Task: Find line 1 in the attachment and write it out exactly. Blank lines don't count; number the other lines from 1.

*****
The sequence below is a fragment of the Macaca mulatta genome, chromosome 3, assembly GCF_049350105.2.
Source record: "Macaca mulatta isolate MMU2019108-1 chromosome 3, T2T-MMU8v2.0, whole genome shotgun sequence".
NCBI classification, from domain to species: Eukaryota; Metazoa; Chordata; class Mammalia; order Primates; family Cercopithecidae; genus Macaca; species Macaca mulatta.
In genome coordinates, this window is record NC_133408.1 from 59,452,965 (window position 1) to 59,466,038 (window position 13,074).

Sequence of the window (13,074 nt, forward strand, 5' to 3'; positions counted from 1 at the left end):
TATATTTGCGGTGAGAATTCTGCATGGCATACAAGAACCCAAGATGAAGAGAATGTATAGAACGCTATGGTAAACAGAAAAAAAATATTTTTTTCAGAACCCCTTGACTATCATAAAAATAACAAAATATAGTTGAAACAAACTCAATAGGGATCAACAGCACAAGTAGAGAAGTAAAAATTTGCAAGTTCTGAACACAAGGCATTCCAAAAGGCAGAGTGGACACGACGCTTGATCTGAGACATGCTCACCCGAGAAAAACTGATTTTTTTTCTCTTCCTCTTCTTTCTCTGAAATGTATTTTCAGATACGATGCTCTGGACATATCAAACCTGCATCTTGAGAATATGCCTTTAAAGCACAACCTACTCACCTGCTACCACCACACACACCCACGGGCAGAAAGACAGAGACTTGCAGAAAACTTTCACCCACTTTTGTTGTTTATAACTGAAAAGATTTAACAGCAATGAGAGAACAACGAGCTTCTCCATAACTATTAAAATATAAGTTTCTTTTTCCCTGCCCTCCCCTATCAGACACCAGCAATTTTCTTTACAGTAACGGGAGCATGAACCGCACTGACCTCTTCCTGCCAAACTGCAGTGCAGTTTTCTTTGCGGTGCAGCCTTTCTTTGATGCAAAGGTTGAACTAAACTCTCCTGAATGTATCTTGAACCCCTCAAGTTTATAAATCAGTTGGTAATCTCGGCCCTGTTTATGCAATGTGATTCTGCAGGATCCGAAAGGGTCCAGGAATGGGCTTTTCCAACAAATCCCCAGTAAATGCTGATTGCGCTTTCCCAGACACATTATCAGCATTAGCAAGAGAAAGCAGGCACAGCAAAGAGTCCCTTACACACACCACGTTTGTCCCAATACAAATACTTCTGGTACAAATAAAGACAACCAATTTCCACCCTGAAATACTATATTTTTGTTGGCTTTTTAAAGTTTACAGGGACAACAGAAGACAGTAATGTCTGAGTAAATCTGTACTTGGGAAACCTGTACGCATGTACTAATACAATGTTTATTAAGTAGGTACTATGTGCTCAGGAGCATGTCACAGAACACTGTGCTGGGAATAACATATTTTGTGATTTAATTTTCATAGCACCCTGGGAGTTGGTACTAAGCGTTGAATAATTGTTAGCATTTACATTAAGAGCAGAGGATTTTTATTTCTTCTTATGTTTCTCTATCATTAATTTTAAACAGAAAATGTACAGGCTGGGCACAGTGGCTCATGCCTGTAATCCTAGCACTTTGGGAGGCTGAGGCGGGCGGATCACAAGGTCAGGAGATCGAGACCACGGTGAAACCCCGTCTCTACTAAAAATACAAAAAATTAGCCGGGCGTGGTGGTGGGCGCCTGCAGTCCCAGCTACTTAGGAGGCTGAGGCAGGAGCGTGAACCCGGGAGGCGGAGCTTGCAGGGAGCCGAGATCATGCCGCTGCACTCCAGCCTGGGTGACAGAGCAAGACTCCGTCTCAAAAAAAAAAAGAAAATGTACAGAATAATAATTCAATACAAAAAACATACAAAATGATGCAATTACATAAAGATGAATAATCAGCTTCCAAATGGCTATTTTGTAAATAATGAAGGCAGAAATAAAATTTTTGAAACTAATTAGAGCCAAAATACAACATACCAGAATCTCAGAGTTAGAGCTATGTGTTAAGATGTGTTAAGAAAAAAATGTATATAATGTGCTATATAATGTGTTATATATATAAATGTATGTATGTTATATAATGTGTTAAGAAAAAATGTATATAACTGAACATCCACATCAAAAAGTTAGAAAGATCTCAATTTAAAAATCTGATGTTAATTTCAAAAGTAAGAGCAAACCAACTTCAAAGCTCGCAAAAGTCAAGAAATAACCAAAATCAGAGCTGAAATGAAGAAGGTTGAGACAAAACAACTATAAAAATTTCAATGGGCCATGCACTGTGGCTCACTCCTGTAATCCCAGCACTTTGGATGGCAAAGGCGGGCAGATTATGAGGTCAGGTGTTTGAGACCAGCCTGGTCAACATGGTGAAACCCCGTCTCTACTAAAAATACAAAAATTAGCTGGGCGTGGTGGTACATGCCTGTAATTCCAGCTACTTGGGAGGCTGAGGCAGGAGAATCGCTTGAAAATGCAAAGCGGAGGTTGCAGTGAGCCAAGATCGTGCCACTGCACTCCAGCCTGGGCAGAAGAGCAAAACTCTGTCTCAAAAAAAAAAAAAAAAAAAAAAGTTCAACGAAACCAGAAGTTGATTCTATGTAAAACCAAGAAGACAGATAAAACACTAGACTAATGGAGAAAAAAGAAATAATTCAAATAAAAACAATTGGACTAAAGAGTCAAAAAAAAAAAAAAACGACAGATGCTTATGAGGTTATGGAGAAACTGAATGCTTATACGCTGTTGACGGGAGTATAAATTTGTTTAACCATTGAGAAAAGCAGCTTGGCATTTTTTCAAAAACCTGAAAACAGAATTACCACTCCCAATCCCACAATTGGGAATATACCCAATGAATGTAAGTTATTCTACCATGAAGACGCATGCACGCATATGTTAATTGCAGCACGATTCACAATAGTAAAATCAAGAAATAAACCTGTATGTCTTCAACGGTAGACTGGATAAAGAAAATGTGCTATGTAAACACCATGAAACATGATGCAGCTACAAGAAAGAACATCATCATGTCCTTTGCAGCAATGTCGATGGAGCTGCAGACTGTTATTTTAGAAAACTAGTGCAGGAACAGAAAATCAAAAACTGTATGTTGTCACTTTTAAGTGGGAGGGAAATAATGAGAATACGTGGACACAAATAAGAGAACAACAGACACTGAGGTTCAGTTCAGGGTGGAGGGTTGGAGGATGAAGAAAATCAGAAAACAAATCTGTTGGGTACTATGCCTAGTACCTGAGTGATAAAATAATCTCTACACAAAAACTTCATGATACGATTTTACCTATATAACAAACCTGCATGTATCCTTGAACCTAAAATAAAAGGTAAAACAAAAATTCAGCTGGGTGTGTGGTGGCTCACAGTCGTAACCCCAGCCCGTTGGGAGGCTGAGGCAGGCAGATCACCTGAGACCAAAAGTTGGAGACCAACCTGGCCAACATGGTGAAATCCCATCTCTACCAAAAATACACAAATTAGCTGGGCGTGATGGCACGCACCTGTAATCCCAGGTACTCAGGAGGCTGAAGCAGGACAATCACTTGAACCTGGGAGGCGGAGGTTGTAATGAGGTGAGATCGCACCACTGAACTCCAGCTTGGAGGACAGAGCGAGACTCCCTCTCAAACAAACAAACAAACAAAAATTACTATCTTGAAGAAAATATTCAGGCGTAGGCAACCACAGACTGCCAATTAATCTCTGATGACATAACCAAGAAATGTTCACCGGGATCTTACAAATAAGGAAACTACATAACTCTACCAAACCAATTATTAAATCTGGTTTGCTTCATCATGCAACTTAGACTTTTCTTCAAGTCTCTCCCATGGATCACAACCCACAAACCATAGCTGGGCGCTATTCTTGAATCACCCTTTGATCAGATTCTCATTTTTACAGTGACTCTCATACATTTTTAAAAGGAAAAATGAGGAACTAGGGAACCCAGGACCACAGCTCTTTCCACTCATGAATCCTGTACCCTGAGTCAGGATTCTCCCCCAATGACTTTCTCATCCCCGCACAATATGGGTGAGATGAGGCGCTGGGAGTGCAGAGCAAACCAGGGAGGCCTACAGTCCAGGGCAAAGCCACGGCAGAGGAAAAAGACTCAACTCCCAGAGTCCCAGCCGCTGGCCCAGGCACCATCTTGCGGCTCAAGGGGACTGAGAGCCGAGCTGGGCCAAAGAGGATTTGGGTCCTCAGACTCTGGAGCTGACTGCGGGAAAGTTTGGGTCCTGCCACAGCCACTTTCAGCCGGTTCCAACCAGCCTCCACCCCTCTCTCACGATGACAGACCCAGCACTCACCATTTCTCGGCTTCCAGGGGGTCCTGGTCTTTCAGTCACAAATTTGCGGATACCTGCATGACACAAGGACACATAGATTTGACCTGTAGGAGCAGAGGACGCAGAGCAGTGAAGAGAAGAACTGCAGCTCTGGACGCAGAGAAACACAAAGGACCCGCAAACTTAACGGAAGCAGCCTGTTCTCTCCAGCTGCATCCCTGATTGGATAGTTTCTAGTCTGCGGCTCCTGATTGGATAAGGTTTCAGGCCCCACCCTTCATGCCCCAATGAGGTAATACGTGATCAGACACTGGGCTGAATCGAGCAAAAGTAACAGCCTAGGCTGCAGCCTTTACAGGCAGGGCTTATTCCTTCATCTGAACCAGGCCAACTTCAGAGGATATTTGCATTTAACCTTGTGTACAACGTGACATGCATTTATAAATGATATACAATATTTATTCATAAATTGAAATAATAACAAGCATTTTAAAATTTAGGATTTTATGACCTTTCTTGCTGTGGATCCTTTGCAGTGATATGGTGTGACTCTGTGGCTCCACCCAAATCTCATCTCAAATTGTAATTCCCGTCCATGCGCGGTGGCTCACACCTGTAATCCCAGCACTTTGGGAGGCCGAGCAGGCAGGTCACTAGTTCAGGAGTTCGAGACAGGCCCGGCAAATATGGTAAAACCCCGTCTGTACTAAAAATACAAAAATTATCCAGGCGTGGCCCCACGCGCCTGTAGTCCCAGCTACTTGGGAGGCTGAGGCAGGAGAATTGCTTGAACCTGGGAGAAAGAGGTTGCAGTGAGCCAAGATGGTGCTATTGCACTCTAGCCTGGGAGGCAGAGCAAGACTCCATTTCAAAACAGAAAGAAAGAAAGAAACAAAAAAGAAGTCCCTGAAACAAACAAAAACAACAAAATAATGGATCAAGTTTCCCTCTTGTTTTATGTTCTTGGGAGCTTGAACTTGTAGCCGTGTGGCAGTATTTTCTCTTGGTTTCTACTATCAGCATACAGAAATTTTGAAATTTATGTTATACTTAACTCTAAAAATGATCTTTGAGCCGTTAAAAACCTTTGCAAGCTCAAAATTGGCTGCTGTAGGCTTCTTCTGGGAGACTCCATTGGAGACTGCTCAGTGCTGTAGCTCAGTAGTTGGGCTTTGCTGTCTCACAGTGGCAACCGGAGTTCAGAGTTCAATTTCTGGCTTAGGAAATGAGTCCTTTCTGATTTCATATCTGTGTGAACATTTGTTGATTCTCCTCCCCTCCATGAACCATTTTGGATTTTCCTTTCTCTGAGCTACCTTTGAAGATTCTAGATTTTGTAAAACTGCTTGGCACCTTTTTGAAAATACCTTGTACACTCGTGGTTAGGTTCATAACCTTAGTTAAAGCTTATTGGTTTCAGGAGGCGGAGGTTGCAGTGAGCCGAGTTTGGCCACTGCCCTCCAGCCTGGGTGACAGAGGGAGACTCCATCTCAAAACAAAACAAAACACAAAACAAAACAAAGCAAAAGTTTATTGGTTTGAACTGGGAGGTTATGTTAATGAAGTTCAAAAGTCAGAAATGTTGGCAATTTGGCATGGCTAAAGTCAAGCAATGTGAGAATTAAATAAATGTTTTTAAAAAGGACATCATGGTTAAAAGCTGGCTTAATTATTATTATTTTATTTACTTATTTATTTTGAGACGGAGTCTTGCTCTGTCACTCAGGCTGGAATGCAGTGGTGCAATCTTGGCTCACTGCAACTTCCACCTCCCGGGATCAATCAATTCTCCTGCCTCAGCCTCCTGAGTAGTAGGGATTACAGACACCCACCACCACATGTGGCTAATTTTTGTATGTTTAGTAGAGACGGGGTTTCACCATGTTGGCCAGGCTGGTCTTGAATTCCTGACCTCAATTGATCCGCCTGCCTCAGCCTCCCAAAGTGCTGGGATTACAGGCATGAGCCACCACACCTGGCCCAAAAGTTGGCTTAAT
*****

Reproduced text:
The sequence below is a fragment of the Macaca mulatta genome, chromosome 3, assembly GCF_049350105.2.